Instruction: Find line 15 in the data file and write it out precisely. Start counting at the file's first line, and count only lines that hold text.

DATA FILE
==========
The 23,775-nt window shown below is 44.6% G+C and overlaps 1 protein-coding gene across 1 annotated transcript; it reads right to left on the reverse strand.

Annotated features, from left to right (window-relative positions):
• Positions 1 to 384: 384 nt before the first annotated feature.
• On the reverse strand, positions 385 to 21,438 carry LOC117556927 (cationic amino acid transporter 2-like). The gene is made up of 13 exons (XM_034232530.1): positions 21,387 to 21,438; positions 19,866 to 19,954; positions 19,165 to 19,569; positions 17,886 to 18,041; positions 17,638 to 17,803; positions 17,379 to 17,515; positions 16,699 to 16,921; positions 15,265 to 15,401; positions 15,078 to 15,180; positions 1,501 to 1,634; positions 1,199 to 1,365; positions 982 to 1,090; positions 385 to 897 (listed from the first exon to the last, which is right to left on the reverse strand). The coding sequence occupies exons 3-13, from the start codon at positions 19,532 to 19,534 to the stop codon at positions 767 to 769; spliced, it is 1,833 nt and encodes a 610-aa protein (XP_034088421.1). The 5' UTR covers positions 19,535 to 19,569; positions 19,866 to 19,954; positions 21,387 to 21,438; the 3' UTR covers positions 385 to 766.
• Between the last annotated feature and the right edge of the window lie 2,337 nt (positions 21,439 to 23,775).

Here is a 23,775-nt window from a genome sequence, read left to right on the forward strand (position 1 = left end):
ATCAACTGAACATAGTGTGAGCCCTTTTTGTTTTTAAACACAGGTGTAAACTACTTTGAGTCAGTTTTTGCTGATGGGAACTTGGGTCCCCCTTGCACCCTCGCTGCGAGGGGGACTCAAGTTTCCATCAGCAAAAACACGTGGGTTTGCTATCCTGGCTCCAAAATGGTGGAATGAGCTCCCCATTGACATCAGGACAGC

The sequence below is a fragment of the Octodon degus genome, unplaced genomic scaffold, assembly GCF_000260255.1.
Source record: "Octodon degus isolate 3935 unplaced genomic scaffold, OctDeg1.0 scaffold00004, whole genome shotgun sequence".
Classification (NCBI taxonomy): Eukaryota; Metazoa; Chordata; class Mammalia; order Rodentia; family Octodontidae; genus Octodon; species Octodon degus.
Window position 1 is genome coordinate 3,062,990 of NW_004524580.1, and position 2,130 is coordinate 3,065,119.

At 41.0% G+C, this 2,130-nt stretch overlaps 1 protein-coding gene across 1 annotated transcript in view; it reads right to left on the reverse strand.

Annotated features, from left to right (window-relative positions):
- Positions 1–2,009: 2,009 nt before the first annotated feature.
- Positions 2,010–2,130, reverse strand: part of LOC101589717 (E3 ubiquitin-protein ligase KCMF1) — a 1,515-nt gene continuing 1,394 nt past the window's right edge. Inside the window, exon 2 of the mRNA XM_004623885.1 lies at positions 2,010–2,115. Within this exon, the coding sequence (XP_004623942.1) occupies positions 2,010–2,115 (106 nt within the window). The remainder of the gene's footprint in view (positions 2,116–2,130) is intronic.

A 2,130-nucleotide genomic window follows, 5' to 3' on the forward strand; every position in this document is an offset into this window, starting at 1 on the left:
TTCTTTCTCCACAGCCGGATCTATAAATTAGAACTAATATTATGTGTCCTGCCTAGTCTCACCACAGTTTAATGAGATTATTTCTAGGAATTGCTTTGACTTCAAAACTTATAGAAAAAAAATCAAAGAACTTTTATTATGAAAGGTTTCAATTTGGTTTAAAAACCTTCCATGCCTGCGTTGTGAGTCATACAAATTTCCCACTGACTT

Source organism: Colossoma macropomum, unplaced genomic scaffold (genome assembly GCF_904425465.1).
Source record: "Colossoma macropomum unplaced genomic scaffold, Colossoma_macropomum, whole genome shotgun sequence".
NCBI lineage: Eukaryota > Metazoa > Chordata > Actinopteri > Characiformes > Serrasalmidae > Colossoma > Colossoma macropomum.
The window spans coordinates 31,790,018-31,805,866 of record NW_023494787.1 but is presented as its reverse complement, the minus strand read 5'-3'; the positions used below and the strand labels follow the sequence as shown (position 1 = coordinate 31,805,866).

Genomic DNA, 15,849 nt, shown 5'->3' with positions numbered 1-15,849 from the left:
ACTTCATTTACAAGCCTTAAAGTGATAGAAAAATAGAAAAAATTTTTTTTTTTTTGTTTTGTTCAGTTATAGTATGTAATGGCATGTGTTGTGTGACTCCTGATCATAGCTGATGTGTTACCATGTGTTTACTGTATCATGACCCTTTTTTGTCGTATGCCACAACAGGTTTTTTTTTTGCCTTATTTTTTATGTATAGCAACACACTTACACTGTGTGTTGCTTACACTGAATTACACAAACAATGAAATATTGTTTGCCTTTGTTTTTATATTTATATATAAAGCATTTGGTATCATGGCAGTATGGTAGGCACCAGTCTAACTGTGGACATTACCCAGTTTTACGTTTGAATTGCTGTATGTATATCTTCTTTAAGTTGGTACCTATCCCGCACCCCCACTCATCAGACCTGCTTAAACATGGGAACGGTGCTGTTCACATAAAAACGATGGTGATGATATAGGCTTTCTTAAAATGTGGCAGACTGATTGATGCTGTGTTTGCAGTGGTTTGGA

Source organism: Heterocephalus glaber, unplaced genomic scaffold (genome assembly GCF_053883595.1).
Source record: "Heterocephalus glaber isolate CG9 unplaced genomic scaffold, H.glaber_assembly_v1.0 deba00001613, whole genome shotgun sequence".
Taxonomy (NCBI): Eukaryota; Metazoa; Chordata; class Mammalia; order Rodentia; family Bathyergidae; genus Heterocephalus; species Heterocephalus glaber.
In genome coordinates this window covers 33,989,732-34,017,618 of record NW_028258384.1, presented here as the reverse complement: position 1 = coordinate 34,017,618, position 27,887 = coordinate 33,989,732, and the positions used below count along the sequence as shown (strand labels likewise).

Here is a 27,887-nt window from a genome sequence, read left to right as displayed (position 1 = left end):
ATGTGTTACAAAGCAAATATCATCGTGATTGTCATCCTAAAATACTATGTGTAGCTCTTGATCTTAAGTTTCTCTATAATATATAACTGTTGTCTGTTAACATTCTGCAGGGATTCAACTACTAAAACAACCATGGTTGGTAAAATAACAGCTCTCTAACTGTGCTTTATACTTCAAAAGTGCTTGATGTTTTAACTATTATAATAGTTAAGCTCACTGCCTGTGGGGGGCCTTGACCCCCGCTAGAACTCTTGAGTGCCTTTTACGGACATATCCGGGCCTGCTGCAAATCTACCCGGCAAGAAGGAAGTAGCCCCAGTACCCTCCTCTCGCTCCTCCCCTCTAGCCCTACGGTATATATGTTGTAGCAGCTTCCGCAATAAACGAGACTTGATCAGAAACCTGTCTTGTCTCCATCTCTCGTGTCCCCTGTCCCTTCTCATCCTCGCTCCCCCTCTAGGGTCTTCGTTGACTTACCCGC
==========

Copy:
- Positions 2,010–2,130, reverse strand: part of LOC101589717 (E3 ubiquitin-protein ligase KCMF1) — a 1,515-nt gene continuing 1,394 nt past the window's right edge. Inside the window, exon 2 of the mRNA XM_004623885.1 lies at positions 2,010–2,115. Within this exon, the coding sequence (XP_004623942.1) occupies positions 2,010–2,115 (106 nt within the window). The remainder of the gene's footprint in view (positions 2,116–2,130) is intronic.